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Journal, Day Four
I checked out the article yesterday’s commenter recommended (online at rocksaltplum.com). Think I’ll leave alone The State of Contemporary Poetry, except for any previous comments.
Or, maybe not. Qualification: I suppose I meant really, in my previous post, that poetry has been hijacked sometimes by the intellectualizers. And just as much by sappy emotionalists (probably not a word—what word do I want?) Though I have always sort of wanted to write an Emotionalist Manifesto. “Since feeling is first,” etc.—But then I immediately know that’s not it. It’s like the New Age—I hate the New Age. I hate its language. But really, I believe in balance, harmony, wholeness, flow (why do those words sound so insipid lined up together?). So, I hate the “This happened to me and it’s my expression so it’s all brave and beautiful” line, and I do not want to practice therapy without a license, and have found myself in that discomfiting position several times. . . .
Yet I also want to honor the impulse (“honor the impulse?” gag) that is attempting expression in art. Well, that’s balance: emotion and intellect. Too much of one or the other is a dead end. I think I’ve pretty much offered this rather obvious idea already. But I guess I harp on it here precisely because of the professionalism of a lot of poets or would-be poets, running to get their MFAs so they can teach, or wanting a book because they need it for tenure. What happened to writing poems out of inner necessity? That’s the only kind of writing I value (and I want it to be good) (and I’m not saying mine is, btw; I’m doing the best I can, and I’m trying to learn more & get better) (the best definition of a poet I ever heard is “language master” and I don’t have the hubris to think that applies to me)—Nothing wrong with teaching, we’ve all got to make a living, life is hard all over etc. But still.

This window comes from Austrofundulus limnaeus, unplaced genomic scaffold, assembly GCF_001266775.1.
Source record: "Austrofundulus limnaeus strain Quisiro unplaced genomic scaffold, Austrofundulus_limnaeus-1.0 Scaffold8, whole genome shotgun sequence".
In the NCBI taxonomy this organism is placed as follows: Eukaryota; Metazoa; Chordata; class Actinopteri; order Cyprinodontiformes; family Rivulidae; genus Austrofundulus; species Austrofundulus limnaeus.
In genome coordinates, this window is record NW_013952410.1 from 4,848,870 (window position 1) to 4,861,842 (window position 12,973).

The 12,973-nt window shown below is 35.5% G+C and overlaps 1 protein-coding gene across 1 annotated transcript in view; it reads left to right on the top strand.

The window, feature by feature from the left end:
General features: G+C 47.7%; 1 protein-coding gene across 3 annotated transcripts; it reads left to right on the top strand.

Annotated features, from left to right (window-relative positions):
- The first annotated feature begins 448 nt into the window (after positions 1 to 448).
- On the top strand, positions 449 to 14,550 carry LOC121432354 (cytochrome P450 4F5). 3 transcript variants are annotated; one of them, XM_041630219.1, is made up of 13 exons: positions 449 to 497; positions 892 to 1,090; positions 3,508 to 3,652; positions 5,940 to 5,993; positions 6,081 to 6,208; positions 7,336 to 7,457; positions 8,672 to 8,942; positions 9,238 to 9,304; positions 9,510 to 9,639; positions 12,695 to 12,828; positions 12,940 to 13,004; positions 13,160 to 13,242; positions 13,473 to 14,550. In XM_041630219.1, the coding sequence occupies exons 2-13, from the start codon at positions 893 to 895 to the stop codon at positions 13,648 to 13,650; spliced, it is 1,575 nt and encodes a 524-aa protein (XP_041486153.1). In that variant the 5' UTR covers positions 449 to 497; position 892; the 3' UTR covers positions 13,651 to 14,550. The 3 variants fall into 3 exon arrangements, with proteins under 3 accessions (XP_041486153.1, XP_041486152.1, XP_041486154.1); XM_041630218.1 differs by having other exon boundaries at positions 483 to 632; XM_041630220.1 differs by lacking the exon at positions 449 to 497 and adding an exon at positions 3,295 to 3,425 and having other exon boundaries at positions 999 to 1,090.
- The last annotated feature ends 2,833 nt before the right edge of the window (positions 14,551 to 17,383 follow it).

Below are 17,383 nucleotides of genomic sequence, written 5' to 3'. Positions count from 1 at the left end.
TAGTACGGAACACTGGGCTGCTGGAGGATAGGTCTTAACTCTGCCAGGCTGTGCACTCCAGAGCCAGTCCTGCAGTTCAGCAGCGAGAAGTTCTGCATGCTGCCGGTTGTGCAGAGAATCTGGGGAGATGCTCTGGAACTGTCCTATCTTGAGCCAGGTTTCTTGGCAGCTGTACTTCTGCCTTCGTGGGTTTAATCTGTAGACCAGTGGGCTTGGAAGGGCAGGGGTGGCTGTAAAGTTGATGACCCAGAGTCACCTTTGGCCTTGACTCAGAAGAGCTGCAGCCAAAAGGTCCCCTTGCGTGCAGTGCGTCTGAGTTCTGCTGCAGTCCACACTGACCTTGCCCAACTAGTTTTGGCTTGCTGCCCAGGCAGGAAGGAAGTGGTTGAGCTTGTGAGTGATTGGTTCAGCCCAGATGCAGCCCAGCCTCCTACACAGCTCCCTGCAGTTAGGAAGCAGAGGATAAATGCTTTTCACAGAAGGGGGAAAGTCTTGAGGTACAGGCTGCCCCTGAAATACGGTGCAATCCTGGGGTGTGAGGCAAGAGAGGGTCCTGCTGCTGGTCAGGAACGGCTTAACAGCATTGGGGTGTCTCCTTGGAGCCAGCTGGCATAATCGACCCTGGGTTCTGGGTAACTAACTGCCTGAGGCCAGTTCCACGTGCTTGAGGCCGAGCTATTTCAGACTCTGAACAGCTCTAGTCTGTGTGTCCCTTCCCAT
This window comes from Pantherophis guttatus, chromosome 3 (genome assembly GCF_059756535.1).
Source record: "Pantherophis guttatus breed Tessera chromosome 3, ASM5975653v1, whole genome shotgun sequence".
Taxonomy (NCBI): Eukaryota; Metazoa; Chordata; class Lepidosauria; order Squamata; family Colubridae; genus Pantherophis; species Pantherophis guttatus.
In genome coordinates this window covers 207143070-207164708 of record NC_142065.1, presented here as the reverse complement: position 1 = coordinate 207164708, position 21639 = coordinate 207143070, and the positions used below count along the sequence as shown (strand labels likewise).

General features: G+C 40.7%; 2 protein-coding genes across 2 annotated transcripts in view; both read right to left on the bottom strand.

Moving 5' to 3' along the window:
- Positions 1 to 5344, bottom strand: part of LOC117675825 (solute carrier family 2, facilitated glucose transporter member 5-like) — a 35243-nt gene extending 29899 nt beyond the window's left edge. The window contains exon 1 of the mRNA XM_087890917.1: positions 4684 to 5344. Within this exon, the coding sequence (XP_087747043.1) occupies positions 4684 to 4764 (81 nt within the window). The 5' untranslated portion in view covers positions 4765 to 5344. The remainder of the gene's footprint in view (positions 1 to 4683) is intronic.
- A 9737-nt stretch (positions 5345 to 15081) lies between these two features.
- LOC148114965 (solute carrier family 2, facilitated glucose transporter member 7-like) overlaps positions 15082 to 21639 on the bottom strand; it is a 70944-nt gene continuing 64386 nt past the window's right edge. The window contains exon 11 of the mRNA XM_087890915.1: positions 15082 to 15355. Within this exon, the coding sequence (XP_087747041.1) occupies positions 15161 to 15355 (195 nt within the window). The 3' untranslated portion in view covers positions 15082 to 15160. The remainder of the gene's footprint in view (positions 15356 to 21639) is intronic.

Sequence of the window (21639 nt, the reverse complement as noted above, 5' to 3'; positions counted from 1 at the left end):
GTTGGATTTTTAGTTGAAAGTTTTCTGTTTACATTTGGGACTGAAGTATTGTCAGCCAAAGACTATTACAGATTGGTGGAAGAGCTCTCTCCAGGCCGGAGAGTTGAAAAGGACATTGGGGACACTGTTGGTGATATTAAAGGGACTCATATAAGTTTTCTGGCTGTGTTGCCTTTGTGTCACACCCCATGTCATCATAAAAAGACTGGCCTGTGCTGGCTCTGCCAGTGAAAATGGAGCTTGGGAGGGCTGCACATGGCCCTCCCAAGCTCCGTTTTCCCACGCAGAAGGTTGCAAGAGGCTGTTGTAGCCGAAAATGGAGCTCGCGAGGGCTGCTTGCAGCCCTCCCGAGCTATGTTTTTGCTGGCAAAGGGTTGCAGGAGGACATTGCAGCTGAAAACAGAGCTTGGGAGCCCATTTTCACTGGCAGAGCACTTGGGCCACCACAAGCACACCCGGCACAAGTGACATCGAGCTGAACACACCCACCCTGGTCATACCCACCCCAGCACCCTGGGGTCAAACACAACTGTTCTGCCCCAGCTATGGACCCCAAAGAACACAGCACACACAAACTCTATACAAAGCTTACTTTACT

It is hard to be a poet in this oppressive & spiritually deadening culture. (How many obvious ideas will this post contain?). And, dare I say it after the comment on intellectuals, this anti-intellectual culture. (Apparently I have a few more o.i.’s to, ah, share.) Do we need more poets to be critics, as someone suggested? Personally I think we need more poets to be poets. Though we certainly need better critics than yahoos (here I paused and reviewed a few candidates for this noun, like c.p., fucktard, and asshat, but then I thought, oh, no, this is kind of a prestigious site, and they won’t like that) like (and then I thought, as I usually do, oh well, fuck it, this is why I’m not in academia) William Logan. (And if you want to know what I really think, check out my own blog.)
On this note, I seem to have run out of steam for today.